A healthy living blog from Marshfield Clinic Health System

Explore the wonderful world of fennel

Wellness/Recipe: Fennel

Fennel has a sweeter licorice flavor that can enhance your cooking.

If you’ve not yet tried fennel in any way, shape or form, give this vegetable a whirl and learn more about the plant, which means “little hay” in Latin, to see what it can do to spice up your cooking.

Fennel is a flowering plant species in the carrot family, known for its delightful smell and anise- or licorice-like flavor. The hardy, perennial herb with yellow flowers is a bulbous vegetable with a tall top that looks like Queen Anne’s lace or dill and its bulb is overlapping layers, like cabbage.

More available

The plant is native to the Mediterranean region but now can be found in more locations around the world so it’s available to try, said Chrisanne Urban, a dietitian at Marshfield Clinic Health System.

The fennel plant is very versatile. Bulbs are used in cooking. Dried seeds and oil have a history of being used to make medicines, thought by the Greeks to sharpen eyesight, improve bone health, blood pressure and heart health but no studies to prove this out.

The main attraction of fennel is the bulb, Urban said. It’s very firm and crunchy; and besides use in salads it can be grilled or braised until tender. Though, the entire fennel plant can be used.

Sweet and versatile

“Its licorice-like flavor is sweet,” Urban said. “You can buy it in the store as a bulb with long green stalks coming out of it, like asparagus going to seed. Everything can be used, too, including the leaves. Fennel is versatile like celery in its own way, but with more nutrition.

“We know that when included in a high-potassium diet it can help kick out sodium, a plus for people who have to watch sodium intake,” Urban added, and fennel is nutritious. A cup of sliced fennel is 27 calories with .2 g fat; 360 g potassium; 2.7 g fiber; 6.3 g carbs; 1 g protein; and 45 g sodium. It’s a nice flavor agent that’s low calorie, crunchy, mild flavored and makes a nice addition to any dish.”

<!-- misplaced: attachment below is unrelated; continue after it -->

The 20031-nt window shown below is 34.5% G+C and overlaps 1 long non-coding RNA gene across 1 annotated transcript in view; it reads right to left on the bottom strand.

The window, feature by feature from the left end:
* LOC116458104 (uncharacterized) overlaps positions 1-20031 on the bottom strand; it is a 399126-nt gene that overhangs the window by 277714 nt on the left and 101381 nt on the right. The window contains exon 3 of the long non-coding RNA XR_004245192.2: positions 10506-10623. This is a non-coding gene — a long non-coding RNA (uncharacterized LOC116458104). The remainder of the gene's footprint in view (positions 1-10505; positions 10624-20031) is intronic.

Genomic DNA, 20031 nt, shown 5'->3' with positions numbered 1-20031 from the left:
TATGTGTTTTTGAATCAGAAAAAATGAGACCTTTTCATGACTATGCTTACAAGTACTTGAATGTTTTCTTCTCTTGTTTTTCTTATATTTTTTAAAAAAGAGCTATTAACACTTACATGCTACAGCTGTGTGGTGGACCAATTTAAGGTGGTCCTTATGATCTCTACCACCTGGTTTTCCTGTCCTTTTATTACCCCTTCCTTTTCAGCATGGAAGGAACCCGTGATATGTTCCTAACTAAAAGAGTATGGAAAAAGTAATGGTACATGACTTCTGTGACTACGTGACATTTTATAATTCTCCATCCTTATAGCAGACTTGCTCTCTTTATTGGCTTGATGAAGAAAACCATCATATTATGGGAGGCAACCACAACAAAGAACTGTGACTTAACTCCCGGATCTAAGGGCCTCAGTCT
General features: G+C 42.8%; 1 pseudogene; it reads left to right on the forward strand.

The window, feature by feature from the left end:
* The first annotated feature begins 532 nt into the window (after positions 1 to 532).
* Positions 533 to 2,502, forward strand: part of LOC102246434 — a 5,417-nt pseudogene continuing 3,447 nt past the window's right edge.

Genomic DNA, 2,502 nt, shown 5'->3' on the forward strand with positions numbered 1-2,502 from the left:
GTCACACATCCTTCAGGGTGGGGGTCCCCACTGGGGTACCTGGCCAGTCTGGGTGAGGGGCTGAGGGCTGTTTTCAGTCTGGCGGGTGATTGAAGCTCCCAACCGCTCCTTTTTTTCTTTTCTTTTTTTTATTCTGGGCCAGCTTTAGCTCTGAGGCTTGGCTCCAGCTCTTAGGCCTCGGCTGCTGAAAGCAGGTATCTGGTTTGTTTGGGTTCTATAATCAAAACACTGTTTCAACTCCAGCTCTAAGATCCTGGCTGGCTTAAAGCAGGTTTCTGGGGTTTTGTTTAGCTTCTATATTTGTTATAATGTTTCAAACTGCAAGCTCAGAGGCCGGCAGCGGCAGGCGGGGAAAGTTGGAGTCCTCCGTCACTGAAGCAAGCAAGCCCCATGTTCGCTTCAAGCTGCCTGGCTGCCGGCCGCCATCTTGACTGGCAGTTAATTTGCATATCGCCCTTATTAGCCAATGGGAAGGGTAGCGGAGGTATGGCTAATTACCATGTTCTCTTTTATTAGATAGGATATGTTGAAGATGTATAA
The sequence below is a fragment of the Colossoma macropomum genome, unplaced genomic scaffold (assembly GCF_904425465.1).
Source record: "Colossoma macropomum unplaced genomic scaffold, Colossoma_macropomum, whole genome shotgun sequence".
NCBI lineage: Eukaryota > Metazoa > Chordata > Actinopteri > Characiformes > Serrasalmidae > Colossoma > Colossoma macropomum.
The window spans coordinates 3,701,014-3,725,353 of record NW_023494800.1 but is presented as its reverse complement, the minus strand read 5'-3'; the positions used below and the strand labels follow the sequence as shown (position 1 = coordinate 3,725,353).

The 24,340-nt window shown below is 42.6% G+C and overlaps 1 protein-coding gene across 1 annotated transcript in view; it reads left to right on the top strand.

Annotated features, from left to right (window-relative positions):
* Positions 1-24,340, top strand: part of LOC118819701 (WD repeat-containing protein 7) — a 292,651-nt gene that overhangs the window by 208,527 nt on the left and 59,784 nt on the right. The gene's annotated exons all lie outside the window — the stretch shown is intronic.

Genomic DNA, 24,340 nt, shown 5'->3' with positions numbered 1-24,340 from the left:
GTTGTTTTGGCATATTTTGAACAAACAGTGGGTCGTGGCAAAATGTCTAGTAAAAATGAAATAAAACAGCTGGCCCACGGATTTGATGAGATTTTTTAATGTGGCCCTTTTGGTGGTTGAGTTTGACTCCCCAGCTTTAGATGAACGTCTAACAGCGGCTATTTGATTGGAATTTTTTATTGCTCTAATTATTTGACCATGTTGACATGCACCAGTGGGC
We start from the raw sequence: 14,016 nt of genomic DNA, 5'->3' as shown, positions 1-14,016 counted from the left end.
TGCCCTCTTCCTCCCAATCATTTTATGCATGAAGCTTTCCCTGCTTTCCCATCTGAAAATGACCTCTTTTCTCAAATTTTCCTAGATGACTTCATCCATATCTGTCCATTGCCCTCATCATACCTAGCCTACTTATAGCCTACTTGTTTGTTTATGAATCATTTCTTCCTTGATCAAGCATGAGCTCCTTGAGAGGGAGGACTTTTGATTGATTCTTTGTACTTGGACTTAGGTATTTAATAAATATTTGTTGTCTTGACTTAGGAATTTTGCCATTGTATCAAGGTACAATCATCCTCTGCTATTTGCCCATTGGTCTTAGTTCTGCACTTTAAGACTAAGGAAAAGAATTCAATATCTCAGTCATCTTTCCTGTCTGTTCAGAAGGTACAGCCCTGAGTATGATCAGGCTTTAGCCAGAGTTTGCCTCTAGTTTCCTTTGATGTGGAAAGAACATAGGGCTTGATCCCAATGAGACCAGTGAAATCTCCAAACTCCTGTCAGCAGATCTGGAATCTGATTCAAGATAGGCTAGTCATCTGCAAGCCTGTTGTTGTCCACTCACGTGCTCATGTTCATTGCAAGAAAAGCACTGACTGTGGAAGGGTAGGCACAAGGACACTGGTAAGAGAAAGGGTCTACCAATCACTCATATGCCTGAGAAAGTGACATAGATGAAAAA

So, when you have a bit of time to try something new that’s also good for you, or you’re already a fennel fan, check out this recipe.

Fennel, dried cherries, walnuts and Roquefort Salad

Prep/cook time: 45 minutes

Servings: 8 servings


  • 2 teaspoons honey
  • 3 tablespoon red wine vinegar
  • ½ cup dried sweetened cherries or cranberries
  • 3 tablespoons extra-virgin olive oil
  • Salt and pepper
  • 1 small fennel bulb, trimmed, or stalks and sliced very thin, about 1.5 cups
  • 1 small head red or green leaf lettuce, washed, dried and torn into bite-size pieces, about 7 cups
  • 1 small head radicchio, quartered, cored and cut crosswise into 1/8 inch-wide strips, about 3 cups
  • ½ cup chopped walnuts, toasted in medium skillet over medium heat until fragrant, about 4 minutes
  • 6 ounces Roquefort, crumbled, about 1.5 cups


Whisk honey and vinegar in medium microwave-safe bowl; stir in cherries. Cover with plastic wrap, cut several steam vents in plastic and microwave on high until cherries are plump, about 1 minute. Wisk in oil, ½ teaspoon salt and 1/8teaspoon pepper. While mixture is still warm, add sliced fennel bulb and toss to combine. Let cool to room temperature.

Toss lettuce and dried cherry/fennel mixture in large bowl; adjust seasonings with salt and pepper. Divide salad among individual plates; top each portion with nuts and Roquefort. Serve immediately.

Nutrition information

Each serving contains 221 calories; 13 g carbohydrates; 17 g fat; and 407 mg sodium.

Source: Cooks Illustrated

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